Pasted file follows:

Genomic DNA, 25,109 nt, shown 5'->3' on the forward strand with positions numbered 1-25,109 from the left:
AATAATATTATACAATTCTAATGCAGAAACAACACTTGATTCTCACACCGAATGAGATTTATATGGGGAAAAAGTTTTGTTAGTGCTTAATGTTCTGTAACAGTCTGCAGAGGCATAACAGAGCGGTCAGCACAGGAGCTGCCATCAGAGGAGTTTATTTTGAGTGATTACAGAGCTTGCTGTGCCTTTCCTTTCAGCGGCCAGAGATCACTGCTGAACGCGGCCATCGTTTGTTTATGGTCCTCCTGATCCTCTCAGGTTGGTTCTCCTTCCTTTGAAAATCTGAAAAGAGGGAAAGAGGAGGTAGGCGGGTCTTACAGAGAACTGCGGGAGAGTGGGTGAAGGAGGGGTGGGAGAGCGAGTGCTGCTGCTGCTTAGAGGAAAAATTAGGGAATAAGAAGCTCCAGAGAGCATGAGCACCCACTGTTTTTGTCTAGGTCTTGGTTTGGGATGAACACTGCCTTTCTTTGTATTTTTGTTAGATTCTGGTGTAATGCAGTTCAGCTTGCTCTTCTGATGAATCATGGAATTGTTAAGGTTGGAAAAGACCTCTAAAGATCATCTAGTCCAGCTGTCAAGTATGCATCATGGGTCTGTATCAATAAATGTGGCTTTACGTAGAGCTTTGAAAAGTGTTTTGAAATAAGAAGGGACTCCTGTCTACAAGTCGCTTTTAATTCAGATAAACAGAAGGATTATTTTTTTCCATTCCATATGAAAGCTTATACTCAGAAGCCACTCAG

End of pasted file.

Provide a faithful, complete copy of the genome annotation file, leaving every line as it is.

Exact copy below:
Genomic DNA, 25,109 nt, shown 5'->3' on the forward strand with positions numbered 1-25,109 from the left:
AATAATATTATACAATTCTAATGCAGAAACAACACTTGATTCTCACACCGAATGAGATTTATATGGGGAAAAAGTTTTGTTAGTGCTTAATGTTCTGTAACAGTCTGCAGAGGCATAACAGAGCGGTCAGCACAGGAGCTGCCATCAGAGGAGTTTATTTTGAGTGATTACAGAGCTTGCTGTGCCTTTCCTTTCAGCGGCCAGAGATCACTGCTGAACGCGGCCATCGTTTGTTTATGGTCCTCCTGATCCTCTCAGGTTGGTTCTCCTTCCTTTGAAAATCTGAAAAGAGGGAAAGAGGAGGTAGGCGGGTCTTACAGAGAACTGCGGGAGAGTGGGTGAAGGAGGGGTGGGAGAGCGAGTGCTGCTGCTGCTTAGAGGAAAAATTAGGGAATAAGAAGCTCCAGAGAGCATGAGCACCCACTGTTTTTGTCTAGGTCTTGGTTTGGGATGAACACTGCCTTTCTTTGTATTTTTGTTAGATTCTGGTGTAATGCAGTTCAGCTTGCTCTTCTGATGAATCATGGAATTGTTAAGGTTGGAAAAGACCTCTAAAGATCATCTAGTCCAGCTGTCAAGTATGCATCATGGGTCTGTATCAATAAATGTGGCTTTACGTAGAGCTTTGAAAAGTGTTTTGAAATAAGAAGGGACTCCTGTCTACAAGTCGCTTTTAATTCAGATAAACAGAAGGATTATTTTTTTCCATTCCATATGAAAGCTTATACTCAGAAGCCACTCAG